Citigroup said OPEC output cuts will be able to offset the response of USA producers to higher prices.
Analysts said they expected crude oil inventories to have fallen by around 1.5 million barrels last week.
"The rebalancing in US crude stocks may have got underway, but concerns about further gasoline builds are rife even as the USA summer driving season shifts up a gear", said Stephen Brennock, an analyst with PVM Oil Associates.
Now the deal's participants must weigh whether another such agreement is worth it, given that any price increases would spur more US production.
OPEC members Saudi Arabia and Kuwait signaled that the Organization of the Petroleum Exporting Countries and other producers, including Russian Federation, would likely extend their oil output cut beyond June.
While there is a risk of further "verbal intervention" from OPEC officials - something that has time and time again boosted energy stock and oil prices since a production freeze agreement was first teased in February 2016 - the sector looks vulnerable for further losses.
Industry data show crude oil inventory levels on the decline, suggesting some supply-side strains are fading, but US metrics have been consistent with estimates of gains in crude oil production.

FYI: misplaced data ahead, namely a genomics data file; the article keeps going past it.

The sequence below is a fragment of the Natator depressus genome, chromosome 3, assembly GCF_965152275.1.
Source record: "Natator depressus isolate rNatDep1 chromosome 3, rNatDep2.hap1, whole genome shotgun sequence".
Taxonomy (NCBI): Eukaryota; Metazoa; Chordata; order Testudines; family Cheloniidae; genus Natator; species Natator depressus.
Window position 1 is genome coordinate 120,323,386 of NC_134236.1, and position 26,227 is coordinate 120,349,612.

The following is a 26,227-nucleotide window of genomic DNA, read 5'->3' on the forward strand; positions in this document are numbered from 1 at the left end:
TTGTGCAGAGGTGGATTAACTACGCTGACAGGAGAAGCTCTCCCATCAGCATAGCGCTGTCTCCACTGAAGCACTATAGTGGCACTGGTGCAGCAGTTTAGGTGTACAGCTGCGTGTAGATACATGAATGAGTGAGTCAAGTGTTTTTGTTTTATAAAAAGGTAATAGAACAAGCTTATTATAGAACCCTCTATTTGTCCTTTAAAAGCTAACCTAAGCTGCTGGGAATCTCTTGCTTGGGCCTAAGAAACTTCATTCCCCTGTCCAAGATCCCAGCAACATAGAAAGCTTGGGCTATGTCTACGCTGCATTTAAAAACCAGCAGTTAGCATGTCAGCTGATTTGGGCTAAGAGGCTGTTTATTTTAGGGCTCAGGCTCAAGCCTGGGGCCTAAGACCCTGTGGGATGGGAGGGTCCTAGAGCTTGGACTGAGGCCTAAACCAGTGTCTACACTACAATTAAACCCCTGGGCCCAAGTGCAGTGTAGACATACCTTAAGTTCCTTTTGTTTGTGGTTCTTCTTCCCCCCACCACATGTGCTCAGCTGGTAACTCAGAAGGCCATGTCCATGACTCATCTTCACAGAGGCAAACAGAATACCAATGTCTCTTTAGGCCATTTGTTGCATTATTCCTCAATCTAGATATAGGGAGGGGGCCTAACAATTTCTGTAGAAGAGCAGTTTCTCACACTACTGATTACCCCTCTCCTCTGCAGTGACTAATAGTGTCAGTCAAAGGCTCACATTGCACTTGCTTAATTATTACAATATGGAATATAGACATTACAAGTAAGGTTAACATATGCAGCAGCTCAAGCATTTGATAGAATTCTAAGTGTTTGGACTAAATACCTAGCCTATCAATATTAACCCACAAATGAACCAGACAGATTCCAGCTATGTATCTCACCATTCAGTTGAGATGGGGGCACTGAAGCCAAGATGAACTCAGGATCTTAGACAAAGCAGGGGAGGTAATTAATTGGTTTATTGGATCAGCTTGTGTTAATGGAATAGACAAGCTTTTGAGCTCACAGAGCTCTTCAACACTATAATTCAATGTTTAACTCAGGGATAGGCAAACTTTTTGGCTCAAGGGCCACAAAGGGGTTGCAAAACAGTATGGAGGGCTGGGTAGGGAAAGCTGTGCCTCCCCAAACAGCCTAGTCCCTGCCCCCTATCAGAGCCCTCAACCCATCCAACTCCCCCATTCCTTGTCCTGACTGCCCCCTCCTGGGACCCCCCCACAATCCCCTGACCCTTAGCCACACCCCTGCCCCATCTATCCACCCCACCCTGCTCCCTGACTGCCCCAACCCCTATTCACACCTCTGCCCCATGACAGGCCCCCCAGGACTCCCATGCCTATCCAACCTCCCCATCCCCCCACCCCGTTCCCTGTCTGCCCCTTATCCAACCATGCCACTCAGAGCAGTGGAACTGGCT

"Rising U.S. production levels are offsetting more than a third of the six-month agreement of the 1.8 million barrel-per-day cut", McGillian said.
Global benchmark Brent crude futures were down 26 cents at $55.10 a barrel at 0803 GMT.
The gasoline inventory rose by 1.4 million barrels as refinery runs increased by 334,000bpd in the US. WTI was trading 30 cents lower at $52.35 a barrel on the New York Mercantile Exchange at 10:34am London time on Tuesday.
Members of the Organization of the Petroleum Exporting Countries are cutting oil production 1.2 million bpd from January 1 for six months, the first reduction in eight years.
Opec was due to meet on May 25 to weigh an extension of output cuts beyond June to alleviate a glut that has depressed prices for almost three years.
U.S. West Texas Intermediate (WTI) crude futures were up 12 cents, or 0.2 percent, to $50.56 a barrel. Other sources corroborated Saudi Arabia and Kuwait's support of Iraq's stated goal, which will barely generate enough revenues to sustain Baghdad's ongoing war with the Islamic State in Mosul.
A number of key OPEC members including top exporter Saudi Arabia support extending their supply cut into the second half of 2017 if all participating producers, including Russian Federation and other non-OPEC countries, agree, OPEC sources have told Reuters.